Regarding your agents’ fears, what gave you so much confidence in the film? How did you know it would work?
I just really believed in it. I had this gut instinct that it was tremendous and that the people involved were going to turn it into something truly special. It was just my gut. It wasn’t a tactical [choice]; I wanted to do it. And I knew how I wanted to do her. I heard her voice in my head.

Where did the voice come from?
Romy’s voice is somewhat based on my sister. When my sister was younger — she’s two and a half years younger than me — she had this best friend named Murph. We grew up in New Jersey, but somehow they both sort of spoke in this [breaks into Romy’s voice and laughs insanely]. They didn’t have the chuckle, so much, but it was that weird sort of pseudo Valley Girl twin-speak that they had. And I just made it a little bit lower, because I felt that Romy is the guy in the relationship. She’s the John Wayne, in her head. So it made sense to have a more masculine tenor to her. And I wanted her physicality to feel like a football player in drag. Like, when you see her marching to places in her high heels, it shouldn’t ever look graceful. The only time she gets to be a tiny bit graceful is during the dance. And even then — I’d taken a ton of ballet in my youth, but I wanted to make it look less accomplished and more in the spirit of a gymnast dismounting, versus the slow elegance of a trained dancer. Sort of just proud of herself. “I’m doing the Snoopy dance now.”

What do you remember about meeting Lisa?
That she was super nice. Super beautiful. Lisa’s a really beautiful woman. She’s got these incredible eyes. And I was so impressed with her intelligence. Lisa is so smart. She was almost a doctor; she comes from a family of doctors and was pre-med in college and decided she wanted to be an actor. The medical community’s loss, our gain. When you talk to her, it’s like, “Oh, wise counsel, what should I do?” [Laughs.] She’s nothing like the ditzes she’s become so successful for playing. She’s very brilliant and kind. And measured and thoughtful. She does have a sarcastic humor about life. And she’s funny as she talks. But different from the way her characters are funny.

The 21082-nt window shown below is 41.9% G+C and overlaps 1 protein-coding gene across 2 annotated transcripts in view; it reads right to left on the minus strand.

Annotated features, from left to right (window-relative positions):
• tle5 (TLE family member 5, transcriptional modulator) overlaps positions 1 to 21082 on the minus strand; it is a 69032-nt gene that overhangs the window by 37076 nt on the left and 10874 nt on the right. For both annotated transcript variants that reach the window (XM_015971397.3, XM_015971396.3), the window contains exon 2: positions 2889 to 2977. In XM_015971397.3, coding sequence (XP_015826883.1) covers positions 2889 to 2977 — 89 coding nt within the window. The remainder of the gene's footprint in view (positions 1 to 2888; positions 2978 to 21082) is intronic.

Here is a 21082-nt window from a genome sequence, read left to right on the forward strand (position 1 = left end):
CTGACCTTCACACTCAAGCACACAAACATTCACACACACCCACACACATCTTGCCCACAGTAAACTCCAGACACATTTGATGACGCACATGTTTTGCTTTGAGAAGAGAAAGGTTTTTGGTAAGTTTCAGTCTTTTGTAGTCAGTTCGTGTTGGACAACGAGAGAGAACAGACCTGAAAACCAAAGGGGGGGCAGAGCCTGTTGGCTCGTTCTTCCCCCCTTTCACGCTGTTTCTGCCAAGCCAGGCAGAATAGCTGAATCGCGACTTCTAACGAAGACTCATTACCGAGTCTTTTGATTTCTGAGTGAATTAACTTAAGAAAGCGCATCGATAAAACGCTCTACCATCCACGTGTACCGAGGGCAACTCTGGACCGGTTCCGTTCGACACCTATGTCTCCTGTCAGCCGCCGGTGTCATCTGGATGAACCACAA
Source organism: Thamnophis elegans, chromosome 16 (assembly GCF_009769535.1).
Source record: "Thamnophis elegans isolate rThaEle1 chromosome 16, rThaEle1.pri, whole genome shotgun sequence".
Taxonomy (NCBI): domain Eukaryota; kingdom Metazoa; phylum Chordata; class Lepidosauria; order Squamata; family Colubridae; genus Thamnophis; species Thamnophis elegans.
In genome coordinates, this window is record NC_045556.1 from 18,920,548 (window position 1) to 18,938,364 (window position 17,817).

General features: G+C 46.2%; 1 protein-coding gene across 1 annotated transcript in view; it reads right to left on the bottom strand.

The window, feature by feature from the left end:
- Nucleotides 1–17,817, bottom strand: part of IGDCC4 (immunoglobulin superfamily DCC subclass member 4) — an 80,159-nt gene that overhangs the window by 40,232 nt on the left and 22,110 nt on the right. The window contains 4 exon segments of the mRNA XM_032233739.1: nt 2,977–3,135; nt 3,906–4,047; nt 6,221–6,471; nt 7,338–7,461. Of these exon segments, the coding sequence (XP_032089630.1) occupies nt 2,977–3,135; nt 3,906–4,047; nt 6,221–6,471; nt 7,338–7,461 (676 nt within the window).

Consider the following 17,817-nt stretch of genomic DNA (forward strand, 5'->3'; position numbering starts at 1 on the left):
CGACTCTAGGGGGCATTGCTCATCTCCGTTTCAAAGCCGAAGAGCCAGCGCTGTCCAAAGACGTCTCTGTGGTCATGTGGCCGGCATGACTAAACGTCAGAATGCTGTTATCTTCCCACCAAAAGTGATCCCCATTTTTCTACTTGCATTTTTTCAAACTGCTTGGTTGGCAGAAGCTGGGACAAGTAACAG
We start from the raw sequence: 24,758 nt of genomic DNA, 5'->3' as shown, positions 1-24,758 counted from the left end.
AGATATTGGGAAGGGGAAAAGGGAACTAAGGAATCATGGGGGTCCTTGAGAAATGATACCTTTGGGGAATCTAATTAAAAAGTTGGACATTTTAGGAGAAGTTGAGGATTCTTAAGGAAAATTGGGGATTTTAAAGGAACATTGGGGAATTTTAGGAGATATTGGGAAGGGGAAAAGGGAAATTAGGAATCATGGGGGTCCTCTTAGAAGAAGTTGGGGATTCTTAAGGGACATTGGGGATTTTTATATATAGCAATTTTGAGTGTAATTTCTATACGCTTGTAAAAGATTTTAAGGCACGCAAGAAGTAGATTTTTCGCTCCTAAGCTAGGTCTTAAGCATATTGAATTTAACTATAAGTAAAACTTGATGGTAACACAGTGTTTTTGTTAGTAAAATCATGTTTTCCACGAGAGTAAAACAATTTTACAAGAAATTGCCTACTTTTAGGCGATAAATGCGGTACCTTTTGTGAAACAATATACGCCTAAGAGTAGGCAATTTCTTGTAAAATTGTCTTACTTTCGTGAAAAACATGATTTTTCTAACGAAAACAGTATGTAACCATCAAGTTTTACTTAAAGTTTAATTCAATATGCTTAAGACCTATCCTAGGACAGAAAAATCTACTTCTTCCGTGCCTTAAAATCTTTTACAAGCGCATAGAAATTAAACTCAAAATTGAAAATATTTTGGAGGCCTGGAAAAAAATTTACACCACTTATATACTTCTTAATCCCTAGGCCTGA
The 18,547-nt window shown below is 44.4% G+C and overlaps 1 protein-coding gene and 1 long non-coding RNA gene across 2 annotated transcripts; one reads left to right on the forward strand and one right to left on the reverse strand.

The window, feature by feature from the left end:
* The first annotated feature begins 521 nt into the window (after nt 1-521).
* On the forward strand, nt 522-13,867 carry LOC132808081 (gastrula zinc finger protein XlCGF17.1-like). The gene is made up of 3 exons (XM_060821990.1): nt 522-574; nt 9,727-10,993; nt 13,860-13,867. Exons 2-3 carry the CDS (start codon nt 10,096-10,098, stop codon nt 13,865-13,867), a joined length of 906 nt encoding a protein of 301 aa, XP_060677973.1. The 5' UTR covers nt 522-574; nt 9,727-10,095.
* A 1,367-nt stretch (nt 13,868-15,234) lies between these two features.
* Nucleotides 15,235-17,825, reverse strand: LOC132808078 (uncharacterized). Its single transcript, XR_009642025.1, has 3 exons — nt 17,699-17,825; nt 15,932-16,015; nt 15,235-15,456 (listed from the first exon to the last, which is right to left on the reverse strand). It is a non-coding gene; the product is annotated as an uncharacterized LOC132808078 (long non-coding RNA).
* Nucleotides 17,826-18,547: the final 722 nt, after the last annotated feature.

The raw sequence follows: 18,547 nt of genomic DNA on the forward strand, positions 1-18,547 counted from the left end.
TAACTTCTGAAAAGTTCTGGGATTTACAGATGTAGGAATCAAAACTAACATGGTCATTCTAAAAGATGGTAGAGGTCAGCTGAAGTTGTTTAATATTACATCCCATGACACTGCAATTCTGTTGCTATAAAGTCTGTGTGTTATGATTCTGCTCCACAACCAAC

Did you click right away or did it take time?
I’d say we clicked pretty much right away. We had to spend a lot of time rehearsing. We had to rehearse the dance for about three weeks. All that time spent workshopping just naturally bonded us. The idea that we had for who they were jelled right away. And that relationship was very organic. It really slotted me back into my own high-school best-friend relationships, so it didn’t require so much tooling. And we’re still good friends. We’ve been in touch a lot during COVID-19. I’ve reached out to her several times. She lost her mother a few months ago, and that was very sad. But she’s a force. She’s an amazing person. I’m going to do her [genealogy] show Who Do You Think You Are? And last year I did her game show that she produces, 25 Words or Less. It’s always a joy when I get to see her or talk to her.

Was your offscreen relationship at all like theirs? Or was it its own dynamic?
I really enjoyed making her laugh. I really enjoyed kind of being the goofball in our pair. Each friend in your life brings out a different dynamic in you, a slightly different version of you. And she naturally brought out my funnier side. Because it worked for the movie. But not with everybody am I humorous. Some people I’m very serious with.

Do you consider yourself a more serious person in general?
Put it this way: When I got Mighty Aphrodite, which was my first gigantic break, which was a comedy, my father said, in reaction, “Mira? Funny?” So I think it’s a hidden side of me, but it’s my favorite mode. Comedy is where I’m the happiest. When I was doing Modern Family for a couple of years as a guest star, I loved just doing crazy, wacky things. In the more comedic scenes in Ryan Murphy’s Hollywood, I loved when I got to be funny and improv. In real life I don’t think I’m funny — maybe a few moments in a day I say something funny. But it’s my favorite mode of performing.

So what was your family’s reaction to Romy and Michele?
I was raised rather strictly; I was a real goody-goody in high school, and my mom is a very religious person, and my father was a very authoritarian Italian dad. So things like the “Oh, Ramon” scene — I sat there in the audience with them next to me and I’m like [mimes covering their eyes]. There have been several movies where I’ve had to cover their eyes, and some their ears. I’m not really sure what they thought. I think they enjoyed it. But I was stressed about the sexual humor in it.

Did you get to improvise at all in Romy and Michele?
I’m trying to think … The Madonna [outfit] — me whacking Lisa with my hair, that was something I just started doing. I just started swinging my ponytail around. Stuff like that came up. Little moments between us — like taking the last chip, and her going, “Do you really need that?”

Is there a specific scene that sticks out to you as particularly memorable to film?